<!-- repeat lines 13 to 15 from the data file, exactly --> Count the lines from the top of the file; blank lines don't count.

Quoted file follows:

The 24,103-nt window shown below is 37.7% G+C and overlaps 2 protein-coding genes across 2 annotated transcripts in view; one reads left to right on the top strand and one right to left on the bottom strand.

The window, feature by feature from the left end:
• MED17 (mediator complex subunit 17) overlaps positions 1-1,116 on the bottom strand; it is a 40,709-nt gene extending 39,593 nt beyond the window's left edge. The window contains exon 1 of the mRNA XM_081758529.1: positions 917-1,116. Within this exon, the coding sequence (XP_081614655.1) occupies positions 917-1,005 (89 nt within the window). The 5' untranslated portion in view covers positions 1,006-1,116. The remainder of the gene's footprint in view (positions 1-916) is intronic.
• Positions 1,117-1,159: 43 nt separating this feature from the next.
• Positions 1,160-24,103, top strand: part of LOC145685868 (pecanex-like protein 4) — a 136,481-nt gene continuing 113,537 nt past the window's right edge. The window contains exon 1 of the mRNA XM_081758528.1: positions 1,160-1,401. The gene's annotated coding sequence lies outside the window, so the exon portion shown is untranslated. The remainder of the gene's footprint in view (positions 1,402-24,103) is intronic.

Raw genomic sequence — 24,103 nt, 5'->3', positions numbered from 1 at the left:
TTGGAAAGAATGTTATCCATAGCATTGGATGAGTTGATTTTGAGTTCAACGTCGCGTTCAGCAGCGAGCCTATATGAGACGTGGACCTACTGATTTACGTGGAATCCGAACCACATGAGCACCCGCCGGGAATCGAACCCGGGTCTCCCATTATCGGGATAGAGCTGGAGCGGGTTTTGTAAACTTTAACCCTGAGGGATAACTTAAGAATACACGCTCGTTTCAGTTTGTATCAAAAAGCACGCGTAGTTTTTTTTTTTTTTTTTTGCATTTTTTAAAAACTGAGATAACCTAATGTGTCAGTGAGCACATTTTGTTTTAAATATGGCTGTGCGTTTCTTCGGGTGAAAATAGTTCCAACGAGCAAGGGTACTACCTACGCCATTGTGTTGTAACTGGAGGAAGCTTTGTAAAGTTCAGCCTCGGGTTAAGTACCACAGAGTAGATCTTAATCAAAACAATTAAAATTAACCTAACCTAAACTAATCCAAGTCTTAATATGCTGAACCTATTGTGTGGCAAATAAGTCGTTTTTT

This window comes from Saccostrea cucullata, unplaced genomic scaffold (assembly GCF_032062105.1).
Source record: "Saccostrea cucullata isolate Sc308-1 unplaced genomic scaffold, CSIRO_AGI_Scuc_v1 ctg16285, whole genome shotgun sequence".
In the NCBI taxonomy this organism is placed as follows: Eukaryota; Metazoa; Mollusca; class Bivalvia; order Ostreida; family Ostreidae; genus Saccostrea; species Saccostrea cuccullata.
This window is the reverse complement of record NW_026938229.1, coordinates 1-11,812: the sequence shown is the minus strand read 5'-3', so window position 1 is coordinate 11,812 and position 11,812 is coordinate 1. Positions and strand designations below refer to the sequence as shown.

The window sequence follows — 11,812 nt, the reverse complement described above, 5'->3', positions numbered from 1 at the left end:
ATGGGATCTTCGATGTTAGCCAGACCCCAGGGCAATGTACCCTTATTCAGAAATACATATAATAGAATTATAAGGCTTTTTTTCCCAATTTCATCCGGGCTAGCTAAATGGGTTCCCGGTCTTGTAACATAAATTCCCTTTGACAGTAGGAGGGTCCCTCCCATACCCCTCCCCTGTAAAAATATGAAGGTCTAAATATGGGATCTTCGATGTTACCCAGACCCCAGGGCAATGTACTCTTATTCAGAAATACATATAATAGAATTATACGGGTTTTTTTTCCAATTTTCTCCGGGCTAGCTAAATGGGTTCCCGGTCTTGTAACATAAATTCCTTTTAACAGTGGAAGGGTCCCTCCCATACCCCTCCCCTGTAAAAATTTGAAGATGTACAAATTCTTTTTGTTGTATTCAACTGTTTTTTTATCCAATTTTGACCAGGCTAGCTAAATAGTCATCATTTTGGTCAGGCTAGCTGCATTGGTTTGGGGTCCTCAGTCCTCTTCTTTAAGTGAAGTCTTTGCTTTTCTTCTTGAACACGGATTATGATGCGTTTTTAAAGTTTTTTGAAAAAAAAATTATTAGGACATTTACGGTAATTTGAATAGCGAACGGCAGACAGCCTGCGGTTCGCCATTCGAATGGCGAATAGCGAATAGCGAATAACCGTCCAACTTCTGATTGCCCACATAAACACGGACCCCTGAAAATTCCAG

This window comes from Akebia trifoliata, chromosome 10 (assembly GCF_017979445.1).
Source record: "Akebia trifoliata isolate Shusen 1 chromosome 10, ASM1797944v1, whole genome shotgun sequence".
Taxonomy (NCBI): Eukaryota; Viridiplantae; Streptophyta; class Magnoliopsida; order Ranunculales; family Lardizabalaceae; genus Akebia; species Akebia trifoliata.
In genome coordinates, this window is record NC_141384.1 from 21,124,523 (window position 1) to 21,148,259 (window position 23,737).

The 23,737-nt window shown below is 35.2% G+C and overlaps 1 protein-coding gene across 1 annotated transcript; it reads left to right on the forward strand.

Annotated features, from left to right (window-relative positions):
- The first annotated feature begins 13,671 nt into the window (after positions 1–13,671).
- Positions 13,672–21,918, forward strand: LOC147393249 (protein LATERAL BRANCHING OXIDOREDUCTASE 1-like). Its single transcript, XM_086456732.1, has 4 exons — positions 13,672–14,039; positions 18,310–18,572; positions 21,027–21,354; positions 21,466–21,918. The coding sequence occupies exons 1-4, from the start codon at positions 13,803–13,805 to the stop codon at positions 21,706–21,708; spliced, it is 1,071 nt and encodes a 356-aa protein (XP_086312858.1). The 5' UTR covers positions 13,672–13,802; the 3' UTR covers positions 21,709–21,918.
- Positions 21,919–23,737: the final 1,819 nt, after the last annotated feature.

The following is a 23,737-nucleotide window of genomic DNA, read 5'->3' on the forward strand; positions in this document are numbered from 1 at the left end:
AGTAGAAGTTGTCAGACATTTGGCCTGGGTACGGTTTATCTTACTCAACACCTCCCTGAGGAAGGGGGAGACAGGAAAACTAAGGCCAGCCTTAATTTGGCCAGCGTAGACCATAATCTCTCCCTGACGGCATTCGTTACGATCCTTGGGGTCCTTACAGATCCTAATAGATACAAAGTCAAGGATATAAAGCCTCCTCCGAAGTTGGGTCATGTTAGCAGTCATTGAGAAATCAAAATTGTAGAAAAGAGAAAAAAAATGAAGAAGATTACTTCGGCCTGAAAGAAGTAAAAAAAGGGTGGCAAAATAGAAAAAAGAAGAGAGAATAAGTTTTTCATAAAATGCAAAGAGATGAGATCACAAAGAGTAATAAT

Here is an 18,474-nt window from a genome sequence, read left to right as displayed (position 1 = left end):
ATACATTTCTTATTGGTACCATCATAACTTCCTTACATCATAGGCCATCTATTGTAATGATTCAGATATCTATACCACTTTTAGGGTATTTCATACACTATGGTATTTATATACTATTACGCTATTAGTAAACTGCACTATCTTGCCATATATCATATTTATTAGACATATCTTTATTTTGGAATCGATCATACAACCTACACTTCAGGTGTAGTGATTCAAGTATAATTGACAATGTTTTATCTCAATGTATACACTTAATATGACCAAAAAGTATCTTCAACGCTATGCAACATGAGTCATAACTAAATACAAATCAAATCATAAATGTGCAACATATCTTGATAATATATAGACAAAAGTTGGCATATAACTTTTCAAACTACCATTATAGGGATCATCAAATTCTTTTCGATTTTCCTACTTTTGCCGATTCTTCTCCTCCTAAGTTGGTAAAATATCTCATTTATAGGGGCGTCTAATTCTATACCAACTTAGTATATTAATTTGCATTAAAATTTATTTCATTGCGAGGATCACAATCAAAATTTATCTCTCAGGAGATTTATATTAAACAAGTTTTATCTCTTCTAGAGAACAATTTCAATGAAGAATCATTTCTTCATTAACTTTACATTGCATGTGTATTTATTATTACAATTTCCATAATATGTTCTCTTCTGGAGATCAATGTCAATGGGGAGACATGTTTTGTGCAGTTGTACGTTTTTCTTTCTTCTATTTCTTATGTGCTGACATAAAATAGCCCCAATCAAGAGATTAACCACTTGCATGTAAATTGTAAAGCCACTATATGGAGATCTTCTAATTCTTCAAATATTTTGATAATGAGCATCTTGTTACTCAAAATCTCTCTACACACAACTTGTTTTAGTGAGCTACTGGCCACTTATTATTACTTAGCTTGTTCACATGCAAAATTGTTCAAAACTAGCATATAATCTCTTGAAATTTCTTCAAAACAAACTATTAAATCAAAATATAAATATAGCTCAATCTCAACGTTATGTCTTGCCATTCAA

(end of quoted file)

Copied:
ATGGGATCTTCGATGTTAGCCAGACCCCAGGGCAATGTACCCTTATTCAGAAATACATATAATAGAATTATAAGGCTTTTTTTCCCAATTTCATCCGGGCTAGCTAAATGGGTTCCCGGTCTTGTAACATAAATTCCCTTTGACAGTAGGAGGGTCCCTCCCATACCCCTCCCCTGTAAAAATATGAAGGTCTAAATATGGGATCTTCGATGTTACCCAGACCCCAGGGCAATGTACTCTTATTCAGAAATACATATAATAGAATTATACGGGTTTTTTTTCCAATTTTCTCCGGGCTAGCTAAATGGGTTCCCGGTCTTGTAACATAAATTCCTTTTAACAGTGGAAGGGTCCCTCCCATACCCCTCCCCTGTAAAAATTTGAAGATGTACAAATTCTTTTTGTTGTATTCAACTGTTTTTTTATCCAATTTTGACCAGGCTAGCTAAATAGTCATCATTTTGGTCAGGCTAGCTGCATTGGTTTGGGGTCCTCAGTCCTCTTCTTTAAGTGAAGTCTTTGCTTTTCTTCTTGAACACGGATTATGATGCGTTTTTAAAGTTTTTTGAAAAAAAAATTATTAGGACATTTACGGTAATTTGAATAGCGAACGGCAGACAGCCTGCGGTTCGCCATTCGAATGGCGAATAGCGAATAGCGAATAACCGTCCAACTTCTGATTGCCCACATAAACACGGACCCCTGAAAATTCCAG

This window comes from Akebia trifoliata, chromosome 10 (assembly GCF_017979445.1).
Source record: "Akebia trifoliata isolate Shusen 1 chromosome 10, ASM1797944v1, whole genome shotgun sequence".